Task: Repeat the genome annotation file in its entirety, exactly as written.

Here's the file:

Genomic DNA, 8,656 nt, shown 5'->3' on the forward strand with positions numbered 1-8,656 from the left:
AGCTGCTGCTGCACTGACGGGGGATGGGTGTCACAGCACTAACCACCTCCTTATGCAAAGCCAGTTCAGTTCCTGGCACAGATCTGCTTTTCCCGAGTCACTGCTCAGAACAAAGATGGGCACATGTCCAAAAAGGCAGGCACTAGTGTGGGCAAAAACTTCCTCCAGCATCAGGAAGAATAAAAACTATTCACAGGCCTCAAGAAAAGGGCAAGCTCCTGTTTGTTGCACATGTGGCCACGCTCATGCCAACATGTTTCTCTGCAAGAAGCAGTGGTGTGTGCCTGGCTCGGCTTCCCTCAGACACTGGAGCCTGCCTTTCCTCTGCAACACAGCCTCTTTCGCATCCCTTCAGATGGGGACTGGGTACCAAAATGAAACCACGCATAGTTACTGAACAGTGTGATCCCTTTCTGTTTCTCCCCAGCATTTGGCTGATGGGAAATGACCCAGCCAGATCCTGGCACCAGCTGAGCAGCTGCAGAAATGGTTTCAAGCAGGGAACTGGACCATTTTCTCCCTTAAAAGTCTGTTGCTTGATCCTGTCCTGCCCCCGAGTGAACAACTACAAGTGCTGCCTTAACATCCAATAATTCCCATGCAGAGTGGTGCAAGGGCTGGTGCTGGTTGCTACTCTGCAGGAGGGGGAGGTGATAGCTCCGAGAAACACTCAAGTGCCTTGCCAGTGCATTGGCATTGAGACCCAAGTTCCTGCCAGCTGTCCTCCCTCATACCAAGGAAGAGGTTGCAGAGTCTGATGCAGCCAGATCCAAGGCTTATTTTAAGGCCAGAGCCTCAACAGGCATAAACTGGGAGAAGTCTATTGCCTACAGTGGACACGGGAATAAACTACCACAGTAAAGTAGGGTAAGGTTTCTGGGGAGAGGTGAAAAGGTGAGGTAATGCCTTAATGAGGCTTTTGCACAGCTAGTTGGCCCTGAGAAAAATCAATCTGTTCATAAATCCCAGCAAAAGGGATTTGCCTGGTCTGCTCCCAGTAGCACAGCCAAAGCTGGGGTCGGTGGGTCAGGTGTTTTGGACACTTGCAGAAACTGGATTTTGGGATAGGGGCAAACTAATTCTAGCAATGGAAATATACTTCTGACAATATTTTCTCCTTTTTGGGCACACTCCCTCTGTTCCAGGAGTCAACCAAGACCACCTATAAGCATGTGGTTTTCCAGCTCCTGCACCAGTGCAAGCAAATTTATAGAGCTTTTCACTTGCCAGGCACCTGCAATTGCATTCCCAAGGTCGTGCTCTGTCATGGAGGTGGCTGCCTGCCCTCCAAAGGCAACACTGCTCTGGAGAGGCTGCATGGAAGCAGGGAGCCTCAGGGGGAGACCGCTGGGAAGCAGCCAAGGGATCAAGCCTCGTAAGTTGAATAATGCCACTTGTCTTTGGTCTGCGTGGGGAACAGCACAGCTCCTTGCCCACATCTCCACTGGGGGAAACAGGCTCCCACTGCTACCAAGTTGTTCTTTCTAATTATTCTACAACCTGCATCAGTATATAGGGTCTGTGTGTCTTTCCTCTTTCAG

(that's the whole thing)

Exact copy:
Genomic DNA, 8,656 nt, shown 5'->3' on the forward strand with positions numbered 1-8,656 from the left:
AGCTGCTGCTGCACTGACGGGGGATGGGTGTCACAGCACTAACCACCTCCTTATGCAAAGCCAGTTCAGTTCCTGGCACAGATCTGCTTTTCCCGAGTCACTGCTCAGAACAAAGATGGGCACATGTCCAAAAAGGCAGGCACTAGTGTGGGCAAAAACTTCCTCCAGCATCAGGAAGAATAAAAACTATTCACAGGCCTCAAGAAAAGGGCAAGCTCCTGTTTGTTGCACATGTGGCCACGCTCATGCCAACATGTTTCTCTGCAAGAAGCAGTGGTGTGTGCCTGGCTCGGCTTCCCTCAGACACTGGAGCCTGCCTTTCCTCTGCAACACAGCCTCTTTCGCATCCCTTCAGATGGGGACTGGGTACCAAAATGAAACCACGCATAGTTACTGAACAGTGTGATCCCTTTCTGTTTCTCCCCAGCATTTGGCTGATGGGAAATGACCCAGCCAGATCCTGGCACCAGCTGAGCAGCTGCAGAAATGGTTTCAAGCAGGGAACTGGACCATTTTCTCCCTTAAAAGTCTGTTGCTTGATCCTGTCCTGCCCCCGAGTGAACAACTACAAGTGCTGCCTTAACATCCAATAATTCCCATGCAGAGTGGTGCAAGGGCTGGTGCTGGTTGCTACTCTGCAGGAGGGGGAGGTGATAGCTCCGAGAAACACTCAAGTGCCTTGCCAGTGCATTGGCATTGAGACCCAAGTTCCTGCCAGCTGTCCTCCCTCATACCAAGGAAGAGGTTGCAGAGTCTGATGCAGCCAGATCCAAGGCTTATTTTAAGGCCAGAGCCTCAACAGGCATAAACTGGGAGAAGTCTATTGCCTACAGTGGACACGGGAATAAACTACCACAGTAAAGTAGGGTAAGGTTTCTGGGGAGAGGTGAAAAGGTGAGGTAATGCCTTAATGAGGCTTTTGCACAGCTAGTTGGCCCTGAGAAAAATCAATCTGTTCATAAATCCCAGCAAAAGGGATTTGCCTGGTCTGCTCCCAGTAGCACAGCCAAAGCTGGGGTCGGTGGGTCAGGTGTTTTGGACACTTGCAGAAACTGGATTTTGGGATAGGGGCAAACTAATTCTAGCAATGGAAATATACTTCTGACAATATTTTCTCCTTTTTGGGCACACTCCCTCTGTTCCAGGAGTCAACCAAGACCACCTATAAGCATGTGGTTTTCCAGCTCCTGCACCAGTGCAAGCAAATTTATAGAGCTTTTCACTTGCCAGGCACCTGCAATTGCATTCCCAAGGTCGTGCTCTGTCATGGAGGTGGCTGCCTGCCCTCCAAAGGCAACACTGCTCTGGAGAGGCTGCATGGAAGCAGGGAGCCTCAGGGGGAGACCGCTGGGAAGCAGCCAAGGGATCAAGCCTCGTAAGTTGAATAATGCCACTTGTCTTTGGTCTGCGTGGGGAACAGCACAGCTCCTTGCCCACATCTCCACTGGGGGAAACAGGCTCCCACTGCTACCAAGTTGTTCTTTCTAATTATTCTACAACCTGCATCAGTATATAGGGTCTGTGTGTCTTTCCTCTTTCAG